When you take the time to properly chew your food, you will eat slower, and far less, but still feel full after your meal. Eating slower gives your brain time to register that you are eating, and therefore it is able to send a signal that you are full when you have eaten enough. You usually have to be about 20 minutes into the meal before your brain is able to send this signal.

Chewing Helps… Absorb Nutrients

Digestion begins in the mouth as soon as the food is exposed to saliva. The longer you chew your foods, the more the food will be exposed to saliva, and as a result more nutrients will be absorbed. This is especially true for nuts and seeds as well as fruits and vegetables, as they contain hard cellulose fibers which cannot be broken down anywhere but in the mouth. This is why when you eat nuts, corn or other vegetables they just seem to pass through your system if they are not properly chewed.

When your body is able to absorb all the nutrients from the foods that you eat you will have higher energy levels. On top of that, no energy will be wasted on eliminating foods that the body cannot digest or break down. (Sleepiness after meals)

Chewing Helps… Prevent Heartburn

Properly chewing your food helps to make it easier on the esophagus, as well as your digestive system because you will eat less at each meal. It prevents you from swallowing air along with your food, which can also contribute to sensations that resemble heartburn. Chewing properly promotes the secretion of saliva which naturally helps to neutralize stomach acid and prevent heartburn.

Chewing Helps… Digestion

Carbohydrates are mainly digested in the mouth by the alpha amylase enzyme that is found in saliva. The digestion of fat is also started in the mouth by the lingual lipase enzymes, which are produced by the salivary glands located underneath the tongue.

Food that is not properly chewed is not exposed to these enzymes properly, but instead is passed along into the colon in chunks where it feeds harmful bacteria. This can result in gas, bloating, abdominal cramping, constipation and other symptoms of irritable bowel syndrome.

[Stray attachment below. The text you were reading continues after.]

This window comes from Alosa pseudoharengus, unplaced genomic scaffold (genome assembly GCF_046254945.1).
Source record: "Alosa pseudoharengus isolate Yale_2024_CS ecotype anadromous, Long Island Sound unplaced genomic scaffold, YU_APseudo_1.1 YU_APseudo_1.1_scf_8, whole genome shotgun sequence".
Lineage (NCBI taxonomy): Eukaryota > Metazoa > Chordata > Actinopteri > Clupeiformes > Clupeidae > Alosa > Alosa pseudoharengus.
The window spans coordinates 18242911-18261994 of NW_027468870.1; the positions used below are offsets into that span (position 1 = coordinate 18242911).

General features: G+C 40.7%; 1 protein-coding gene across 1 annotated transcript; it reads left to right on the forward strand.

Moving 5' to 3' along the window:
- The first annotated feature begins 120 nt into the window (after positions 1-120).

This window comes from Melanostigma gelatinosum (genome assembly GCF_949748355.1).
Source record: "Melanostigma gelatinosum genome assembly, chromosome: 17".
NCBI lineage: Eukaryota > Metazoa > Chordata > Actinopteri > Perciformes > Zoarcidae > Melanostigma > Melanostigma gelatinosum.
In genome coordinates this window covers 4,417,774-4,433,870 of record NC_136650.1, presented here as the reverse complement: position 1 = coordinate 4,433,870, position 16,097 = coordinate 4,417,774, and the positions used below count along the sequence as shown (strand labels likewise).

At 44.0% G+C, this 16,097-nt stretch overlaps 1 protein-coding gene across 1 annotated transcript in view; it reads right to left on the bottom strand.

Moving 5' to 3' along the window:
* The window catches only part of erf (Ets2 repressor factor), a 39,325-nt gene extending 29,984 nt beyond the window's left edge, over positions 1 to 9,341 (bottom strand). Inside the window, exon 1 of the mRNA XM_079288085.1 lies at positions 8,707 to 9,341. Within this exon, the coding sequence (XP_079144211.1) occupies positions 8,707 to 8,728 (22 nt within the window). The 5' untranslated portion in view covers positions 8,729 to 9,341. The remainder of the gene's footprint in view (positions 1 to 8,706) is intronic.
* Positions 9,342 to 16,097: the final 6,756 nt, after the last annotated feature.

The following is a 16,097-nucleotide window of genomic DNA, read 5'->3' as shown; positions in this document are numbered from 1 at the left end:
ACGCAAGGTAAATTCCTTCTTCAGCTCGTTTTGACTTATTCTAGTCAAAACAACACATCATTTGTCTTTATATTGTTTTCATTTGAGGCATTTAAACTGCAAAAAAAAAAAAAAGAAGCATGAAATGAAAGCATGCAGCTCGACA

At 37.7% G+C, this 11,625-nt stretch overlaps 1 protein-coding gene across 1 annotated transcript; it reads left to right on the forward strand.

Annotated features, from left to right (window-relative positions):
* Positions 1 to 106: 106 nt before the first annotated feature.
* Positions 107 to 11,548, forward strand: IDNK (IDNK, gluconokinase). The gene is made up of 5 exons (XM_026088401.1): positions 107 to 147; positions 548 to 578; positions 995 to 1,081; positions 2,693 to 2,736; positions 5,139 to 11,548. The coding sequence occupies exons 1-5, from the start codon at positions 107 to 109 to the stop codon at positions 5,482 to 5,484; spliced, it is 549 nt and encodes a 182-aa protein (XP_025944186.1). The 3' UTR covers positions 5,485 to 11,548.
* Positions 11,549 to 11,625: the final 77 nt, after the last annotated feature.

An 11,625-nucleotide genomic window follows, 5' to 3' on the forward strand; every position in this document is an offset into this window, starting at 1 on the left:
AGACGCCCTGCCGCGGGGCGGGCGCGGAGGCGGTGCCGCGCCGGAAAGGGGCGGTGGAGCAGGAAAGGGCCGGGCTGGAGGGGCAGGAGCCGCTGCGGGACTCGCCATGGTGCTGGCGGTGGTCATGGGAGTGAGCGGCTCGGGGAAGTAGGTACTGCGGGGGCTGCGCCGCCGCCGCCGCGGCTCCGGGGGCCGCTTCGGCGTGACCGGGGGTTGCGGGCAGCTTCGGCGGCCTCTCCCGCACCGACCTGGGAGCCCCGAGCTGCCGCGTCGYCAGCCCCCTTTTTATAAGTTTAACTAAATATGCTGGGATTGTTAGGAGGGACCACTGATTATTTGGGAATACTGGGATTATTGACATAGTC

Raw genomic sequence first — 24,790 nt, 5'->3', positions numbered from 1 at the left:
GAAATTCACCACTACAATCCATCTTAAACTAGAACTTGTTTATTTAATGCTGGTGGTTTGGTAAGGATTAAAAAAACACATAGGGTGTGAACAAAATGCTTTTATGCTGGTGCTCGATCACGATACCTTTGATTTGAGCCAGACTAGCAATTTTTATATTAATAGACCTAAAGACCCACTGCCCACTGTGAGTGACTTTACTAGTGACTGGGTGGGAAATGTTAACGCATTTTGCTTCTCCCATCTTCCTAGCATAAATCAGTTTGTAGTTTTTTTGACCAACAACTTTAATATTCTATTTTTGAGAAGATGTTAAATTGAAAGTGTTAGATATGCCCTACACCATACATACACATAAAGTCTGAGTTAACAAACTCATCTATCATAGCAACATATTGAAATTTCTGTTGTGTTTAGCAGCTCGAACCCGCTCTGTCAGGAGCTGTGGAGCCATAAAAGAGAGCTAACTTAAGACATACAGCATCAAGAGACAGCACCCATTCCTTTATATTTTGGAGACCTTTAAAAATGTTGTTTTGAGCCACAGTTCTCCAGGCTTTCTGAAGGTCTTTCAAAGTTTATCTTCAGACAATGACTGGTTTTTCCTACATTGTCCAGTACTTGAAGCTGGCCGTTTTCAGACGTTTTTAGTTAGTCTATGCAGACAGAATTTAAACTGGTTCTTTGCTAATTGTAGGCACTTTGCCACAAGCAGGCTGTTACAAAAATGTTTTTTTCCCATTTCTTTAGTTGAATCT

Chewing Helps… Promote Good Oral Hygiene

The saliva that is produced by the extra chewing helps to kill harmful bacteria, and washes away food particles from around your teeth. Additionally, saliva contains hydrogen carbonate which helps to neutralize plaque buildup which can cause bad breath.

 

Chinese Medicine for Bunions

“Can Asian Bodywork Therapy and Chinese Medicine help my bunions?”

I often get asked how Asian Bodywork Therapy and Chinese Medicine can help a condition that surgery has been recommended for. Bunions and hernias are two common examples.  Let’s discuss bunions from a Chinese Medicine point of view.

Many people struggle to make associations between the foundations of Chinese Medicine and Western medical principles as they have come to be understood. The easiest read on the subject is Between Heaven and Earth by Harriet Beinfield and Efrem Korngold. Chinese Medicine originated thousands of years ago. No x-rays. No blood tests. It’s “Duh!” simplistic in theory, but it works.

Chinese Medicine Cause of Bunions 

From a Chinese Medicine point of view my definition of a bunion is as follows:

A “bunion” is a localized area of pain, swelling, redness on the foot directly resulting from the combination of: a deviation of the big toe (or any toe) possibly involving other structural deformities of the foot due to a weakness of muscle and connective tissue caused by a deficiency related to the Spleen organ and wearing improperly fitting shoes.

All muscles  including the muscles that hold the bones of the foot in place may weaken due to the inability of the Spleen to properly nourish the muscles. Due to this deficiency the arches fall and the toes begin to “spread out”. As the toes  spread out they become “molded” by the shoes. The lack of circulation and irritation in the affected area results in a bunion. The described deformity of the foot can occur over such a long period of time that it is not noticable until it is causing frequent pain. At that point, it is most important to wear properly fitting shoes.